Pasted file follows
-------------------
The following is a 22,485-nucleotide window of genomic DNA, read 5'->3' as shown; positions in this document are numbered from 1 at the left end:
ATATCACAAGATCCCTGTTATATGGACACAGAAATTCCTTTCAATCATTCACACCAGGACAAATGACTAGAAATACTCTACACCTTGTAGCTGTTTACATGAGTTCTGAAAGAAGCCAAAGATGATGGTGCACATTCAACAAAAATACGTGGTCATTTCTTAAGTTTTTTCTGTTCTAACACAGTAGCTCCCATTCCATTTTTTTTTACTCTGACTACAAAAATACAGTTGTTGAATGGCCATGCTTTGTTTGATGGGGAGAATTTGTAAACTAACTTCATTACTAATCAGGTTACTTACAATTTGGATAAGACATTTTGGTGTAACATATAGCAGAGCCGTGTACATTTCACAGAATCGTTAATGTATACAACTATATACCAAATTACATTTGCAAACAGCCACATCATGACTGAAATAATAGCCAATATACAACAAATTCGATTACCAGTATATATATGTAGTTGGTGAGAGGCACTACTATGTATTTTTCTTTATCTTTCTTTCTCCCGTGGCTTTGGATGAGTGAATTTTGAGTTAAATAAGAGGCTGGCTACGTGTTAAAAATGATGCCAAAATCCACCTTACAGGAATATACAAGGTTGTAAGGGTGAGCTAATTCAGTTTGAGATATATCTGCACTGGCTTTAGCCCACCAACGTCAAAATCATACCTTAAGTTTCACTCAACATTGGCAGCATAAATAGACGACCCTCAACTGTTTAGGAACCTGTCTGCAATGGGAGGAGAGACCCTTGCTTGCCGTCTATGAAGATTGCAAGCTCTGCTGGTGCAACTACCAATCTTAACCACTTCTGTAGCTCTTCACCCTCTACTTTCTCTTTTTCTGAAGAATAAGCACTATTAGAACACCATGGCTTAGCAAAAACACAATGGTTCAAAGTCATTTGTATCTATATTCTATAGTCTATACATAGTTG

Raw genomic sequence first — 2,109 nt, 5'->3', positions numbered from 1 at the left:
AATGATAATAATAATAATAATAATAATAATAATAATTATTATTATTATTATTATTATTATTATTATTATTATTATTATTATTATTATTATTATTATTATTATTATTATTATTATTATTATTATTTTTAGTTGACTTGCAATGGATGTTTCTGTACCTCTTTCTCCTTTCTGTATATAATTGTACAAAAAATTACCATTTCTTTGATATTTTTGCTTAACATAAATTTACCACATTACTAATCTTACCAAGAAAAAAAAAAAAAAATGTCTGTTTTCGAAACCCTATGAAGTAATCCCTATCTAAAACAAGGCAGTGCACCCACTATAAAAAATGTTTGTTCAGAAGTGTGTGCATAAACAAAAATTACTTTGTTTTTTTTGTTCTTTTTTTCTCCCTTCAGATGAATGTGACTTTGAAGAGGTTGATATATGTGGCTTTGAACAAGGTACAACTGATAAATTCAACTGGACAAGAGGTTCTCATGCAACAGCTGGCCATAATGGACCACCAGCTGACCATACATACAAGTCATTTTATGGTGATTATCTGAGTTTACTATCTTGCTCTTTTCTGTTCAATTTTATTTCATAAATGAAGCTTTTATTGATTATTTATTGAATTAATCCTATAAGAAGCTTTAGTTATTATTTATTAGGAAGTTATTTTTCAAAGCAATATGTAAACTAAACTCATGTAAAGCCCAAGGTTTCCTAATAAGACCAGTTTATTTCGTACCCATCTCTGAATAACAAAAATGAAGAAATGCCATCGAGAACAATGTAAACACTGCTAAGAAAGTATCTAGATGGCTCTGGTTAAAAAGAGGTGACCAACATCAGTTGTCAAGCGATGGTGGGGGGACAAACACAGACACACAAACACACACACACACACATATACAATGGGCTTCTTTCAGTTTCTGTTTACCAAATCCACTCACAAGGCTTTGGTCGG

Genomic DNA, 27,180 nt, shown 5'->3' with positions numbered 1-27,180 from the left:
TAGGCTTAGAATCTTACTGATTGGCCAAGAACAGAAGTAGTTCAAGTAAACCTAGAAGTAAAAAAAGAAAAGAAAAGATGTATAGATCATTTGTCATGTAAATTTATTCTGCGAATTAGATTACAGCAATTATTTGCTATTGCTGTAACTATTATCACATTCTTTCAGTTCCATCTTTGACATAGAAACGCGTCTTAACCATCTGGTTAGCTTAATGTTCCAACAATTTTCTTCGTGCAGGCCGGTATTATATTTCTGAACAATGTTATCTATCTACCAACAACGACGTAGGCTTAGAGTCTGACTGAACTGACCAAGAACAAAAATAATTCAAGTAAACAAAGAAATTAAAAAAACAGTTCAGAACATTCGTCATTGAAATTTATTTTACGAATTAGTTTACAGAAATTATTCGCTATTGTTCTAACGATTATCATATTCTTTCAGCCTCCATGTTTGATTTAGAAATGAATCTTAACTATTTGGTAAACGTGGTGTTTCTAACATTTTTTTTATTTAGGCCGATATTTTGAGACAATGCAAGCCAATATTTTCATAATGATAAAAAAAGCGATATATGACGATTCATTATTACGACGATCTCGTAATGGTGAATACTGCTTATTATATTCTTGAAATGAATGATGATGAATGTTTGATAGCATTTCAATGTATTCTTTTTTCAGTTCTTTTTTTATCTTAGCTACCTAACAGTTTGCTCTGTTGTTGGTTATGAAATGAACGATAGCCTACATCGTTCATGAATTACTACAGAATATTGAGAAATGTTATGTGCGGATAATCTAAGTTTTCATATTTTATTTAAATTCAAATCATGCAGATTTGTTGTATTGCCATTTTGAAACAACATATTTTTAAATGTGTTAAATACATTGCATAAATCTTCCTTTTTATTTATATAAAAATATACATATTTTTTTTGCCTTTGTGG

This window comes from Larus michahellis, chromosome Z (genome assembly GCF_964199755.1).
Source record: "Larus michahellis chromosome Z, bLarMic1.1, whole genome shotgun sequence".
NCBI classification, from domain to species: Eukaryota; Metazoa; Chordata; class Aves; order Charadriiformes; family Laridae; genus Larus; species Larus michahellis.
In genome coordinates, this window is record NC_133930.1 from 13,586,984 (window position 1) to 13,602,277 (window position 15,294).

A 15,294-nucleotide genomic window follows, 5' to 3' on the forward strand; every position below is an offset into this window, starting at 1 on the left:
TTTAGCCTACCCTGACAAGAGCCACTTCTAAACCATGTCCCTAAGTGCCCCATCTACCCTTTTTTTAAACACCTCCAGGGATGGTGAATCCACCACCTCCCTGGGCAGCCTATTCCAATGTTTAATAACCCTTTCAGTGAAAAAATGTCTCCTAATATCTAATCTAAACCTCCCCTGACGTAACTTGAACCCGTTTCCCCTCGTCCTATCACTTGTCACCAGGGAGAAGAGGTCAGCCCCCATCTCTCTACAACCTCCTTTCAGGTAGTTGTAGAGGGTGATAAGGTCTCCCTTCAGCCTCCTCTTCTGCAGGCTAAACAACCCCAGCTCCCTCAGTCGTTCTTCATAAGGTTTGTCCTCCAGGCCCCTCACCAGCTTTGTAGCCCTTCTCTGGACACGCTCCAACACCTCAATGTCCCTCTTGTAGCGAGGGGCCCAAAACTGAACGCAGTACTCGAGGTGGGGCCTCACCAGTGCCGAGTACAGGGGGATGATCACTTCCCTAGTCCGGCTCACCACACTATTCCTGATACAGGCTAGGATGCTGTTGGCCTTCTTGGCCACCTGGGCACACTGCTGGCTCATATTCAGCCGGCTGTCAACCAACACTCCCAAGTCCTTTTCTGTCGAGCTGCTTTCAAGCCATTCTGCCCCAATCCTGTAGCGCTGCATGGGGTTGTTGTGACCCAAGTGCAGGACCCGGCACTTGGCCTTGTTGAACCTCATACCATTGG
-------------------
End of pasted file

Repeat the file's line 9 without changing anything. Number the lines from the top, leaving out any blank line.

NCBI classification, from domain to species: Eukaryota; Metazoa; Chordata; class Aves; order Charadriiformes; family Laridae; genus Larus; species Larus michahellis.